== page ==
December 12, 2006
Abortion touches politics, but is not consumed by it. Abortion views, pro or con,
generally consume the life of the individual holding them. Abortion as an issue of public
debate is largely a twentieth-century phenomenon. But the debate began much earlier, not
over abortion, but over how social issues would later be viewed. There is even argument
over what the term abortion means. Abortion moved from a practice that occurred behind
closed doors and only for a select portion of the population to a practice that virtually
skyrocketed among the general populace, rich or poor.
The pro-life side will contend that the term pro-choice is an altogether unfair designation.
What their opponents really are, they will argue, is pro-abortion. On, the other hand, pro-
choice proponents will likely argue ...view middle of the document...
S. and the equivalent in Canada to each individual
and would take federal judges out of the mix completely, and make legislating in abortion
an issue. States and provinces could then allow abortion, forbid it, or anything in
between. Pro-lifers force to seek more immediate goals, particularly so in the U.S. These
include parental notification and consent for abortion for minor daughters; women’s right
to know, or inform the laws; forbidding of abortions for certain reasons, such as sex
selection and after a certain stage of development. They also encourage adoption and
contraception. The most familiar argument against abortion rests on the claim that the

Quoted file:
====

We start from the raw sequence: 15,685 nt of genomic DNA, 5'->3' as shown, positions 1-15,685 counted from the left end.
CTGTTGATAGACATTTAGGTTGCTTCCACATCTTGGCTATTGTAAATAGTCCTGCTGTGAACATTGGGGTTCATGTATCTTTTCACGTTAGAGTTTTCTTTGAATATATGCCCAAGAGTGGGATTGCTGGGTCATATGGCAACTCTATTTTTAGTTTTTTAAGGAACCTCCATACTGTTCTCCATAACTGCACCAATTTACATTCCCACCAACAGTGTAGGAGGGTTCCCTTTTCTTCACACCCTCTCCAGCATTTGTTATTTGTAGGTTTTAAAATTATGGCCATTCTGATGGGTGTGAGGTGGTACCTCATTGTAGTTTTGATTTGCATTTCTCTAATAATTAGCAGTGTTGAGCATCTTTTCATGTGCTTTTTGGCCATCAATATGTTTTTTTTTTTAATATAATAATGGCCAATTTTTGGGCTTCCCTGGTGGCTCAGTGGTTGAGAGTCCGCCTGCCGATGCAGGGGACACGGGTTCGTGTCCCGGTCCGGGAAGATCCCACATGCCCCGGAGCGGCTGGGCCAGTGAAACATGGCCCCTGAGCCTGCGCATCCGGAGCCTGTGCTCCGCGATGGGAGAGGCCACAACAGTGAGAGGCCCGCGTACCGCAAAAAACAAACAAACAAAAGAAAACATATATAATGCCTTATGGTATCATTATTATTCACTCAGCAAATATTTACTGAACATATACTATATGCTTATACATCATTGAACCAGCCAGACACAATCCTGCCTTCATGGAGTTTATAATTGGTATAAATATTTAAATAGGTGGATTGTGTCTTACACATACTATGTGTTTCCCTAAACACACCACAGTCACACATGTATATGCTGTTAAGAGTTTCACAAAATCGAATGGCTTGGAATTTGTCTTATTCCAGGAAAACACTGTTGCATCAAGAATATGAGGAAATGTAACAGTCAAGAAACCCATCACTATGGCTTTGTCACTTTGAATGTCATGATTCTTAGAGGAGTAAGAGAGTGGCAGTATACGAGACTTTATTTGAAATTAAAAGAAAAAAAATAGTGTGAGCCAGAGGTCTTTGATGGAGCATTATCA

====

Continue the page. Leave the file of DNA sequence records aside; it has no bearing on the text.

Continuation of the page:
human fetus, or at least the typical human fetus, has a right to life. Pro-life positions see
a moral issue only, and argue that the morality of an issue must guide its solution.
Many of the ultimate goals of those who favor abortion already exist. Abortion is legal in
our nations until birth for social and economic reasons. Pro-choice advocates do point too
much of the Old Testament’s specific silence about the practice of abortion, and have
made a case that rests on quickening (when a mother feels the unborn move). Pro choice
advocates argue that the Bible not only treats abortion, it treats it favorably. They also
argue that it appears that the Bible endorses both abortions and infanticide. They argue
over whether abortion actually means taking life when the “organism” in question has yet
to achieve, in their minds, legally defined personhood. Pro-choice advocated do make
much of the fact that abortion has been practiced since the beginning of time. They argue
that choice must remain at the heart of the issue, that privacy should override all other
concerns and somehow limit the outcome. They point out that control through
contraception also and abortion on a belief in the importance of the individual’s
responsibility for the economic and social conditions of his or her life.